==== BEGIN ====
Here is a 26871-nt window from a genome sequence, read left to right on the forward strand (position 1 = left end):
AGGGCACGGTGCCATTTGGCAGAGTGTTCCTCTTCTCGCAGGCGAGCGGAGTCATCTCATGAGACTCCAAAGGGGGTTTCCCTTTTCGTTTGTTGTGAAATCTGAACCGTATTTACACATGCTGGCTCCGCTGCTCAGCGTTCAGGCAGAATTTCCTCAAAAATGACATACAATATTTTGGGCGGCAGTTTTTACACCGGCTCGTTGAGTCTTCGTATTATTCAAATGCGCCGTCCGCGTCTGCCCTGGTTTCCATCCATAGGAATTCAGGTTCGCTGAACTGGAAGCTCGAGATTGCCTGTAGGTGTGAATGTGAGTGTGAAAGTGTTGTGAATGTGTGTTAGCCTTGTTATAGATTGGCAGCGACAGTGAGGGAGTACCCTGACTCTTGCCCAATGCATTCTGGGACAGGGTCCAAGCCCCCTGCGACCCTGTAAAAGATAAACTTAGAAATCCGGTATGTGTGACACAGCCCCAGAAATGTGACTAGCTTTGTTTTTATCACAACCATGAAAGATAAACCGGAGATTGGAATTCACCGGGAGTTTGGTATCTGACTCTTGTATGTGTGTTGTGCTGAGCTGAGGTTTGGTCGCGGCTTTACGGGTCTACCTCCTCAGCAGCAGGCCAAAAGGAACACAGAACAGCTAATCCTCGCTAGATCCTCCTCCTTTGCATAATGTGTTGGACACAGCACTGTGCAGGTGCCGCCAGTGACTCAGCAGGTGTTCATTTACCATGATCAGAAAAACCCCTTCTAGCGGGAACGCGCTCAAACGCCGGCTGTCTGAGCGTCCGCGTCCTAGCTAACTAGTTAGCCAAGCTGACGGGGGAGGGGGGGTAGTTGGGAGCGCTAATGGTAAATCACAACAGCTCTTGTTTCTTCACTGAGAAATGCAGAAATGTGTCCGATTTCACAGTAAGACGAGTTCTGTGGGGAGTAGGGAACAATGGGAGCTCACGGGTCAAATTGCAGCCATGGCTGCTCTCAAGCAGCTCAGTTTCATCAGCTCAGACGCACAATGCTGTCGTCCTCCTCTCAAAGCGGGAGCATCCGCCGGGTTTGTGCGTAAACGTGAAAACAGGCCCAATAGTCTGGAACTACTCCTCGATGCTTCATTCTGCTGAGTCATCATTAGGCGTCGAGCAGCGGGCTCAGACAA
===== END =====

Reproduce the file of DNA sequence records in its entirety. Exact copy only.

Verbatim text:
Here is a 26871-nt window from a genome sequence, read left to right on the forward strand (position 1 = left end):
AGGGCACGGTGCCATTTGGCAGAGTGTTCCTCTTCTCGCAGGCGAGCGGAGTCATCTCATGAGACTCCAAAGGGGGTTTCCCTTTTCGTTTGTTGTGAAATCTGAACCGTATTTACACATGCTGGCTCCGCTGCTCAGCGTTCAGGCAGAATTTCCTCAAAAATGACATACAATATTTTGGGCGGCAGTTTTTACACCGGCTCGTTGAGTCTTCGTATTATTCAAATGCGCCGTCCGCGTCTGCCCTGGTTTCCATCCATAGGAATTCAGGTTCGCTGAACTGGAAGCTCGAGATTGCCTGTAGGTGTGAATGTGAGTGTGAAAGTGTTGTGAATGTGTGTTAGCCTTGTTATAGATTGGCAGCGACAGTGAGGGAGTACCCTGACTCTTGCCCAATGCATTCTGGGACAGGGTCCAAGCCCCCTGCGACCCTGTAAAAGATAAACTTAGAAATCCGGTATGTGTGACACAGCCCCAGAAATGTGACTAGCTTTGTTTTTATCACAACCATGAAAGATAAACCGGAGATTGGAATTCACCGGGAGTTTGGTATCTGACTCTTGTATGTGTGTTGTGCTGAGCTGAGGTTTGGTCGCGGCTTTACGGGTCTACCTCCTCAGCAGCAGGCCAAAAGGAACACAGAACAGCTAATCCTCGCTAGATCCTCCTCCTTTGCATAATGTGTTGGACACAGCACTGTGCAGGTGCCGCCAGTGACTCAGCAGGTGTTCATTTACCATGATCAGAAAAACCCCTTCTAGCGGGAACGCGCTCAAACGCCGGCTGTCTGAGCGTCCGCGTCCTAGCTAACTAGTTAGCCAAGCTGACGGGGGAGGGGGGGTAGTTGGGAGCGCTAATGGTAAATCACAACAGCTCTTGTTTCTTCACTGAGAAATGCAGAAATGTGTCCGATTTCACAGTAAGACGAGTTCTGTGGGGAGTAGGGAACAATGGGAGCTCACGGGTCAAATTGCAGCCATGGCTGCTCTCAAGCAGCTCAGTTTCATCAGCTCAGACGCACAATGCTGTCGTCCTCCTCTCAAAGCGGGAGCATCCGCCGGGTTTGTGCGTAAACGTGAAAACAGGCCCAATAGTCTGGAACTACTCCTCGATGCTTCATTCTGCTGAGTCATCATTAGGCGTCGAGCAGCGGGCTCAGACAA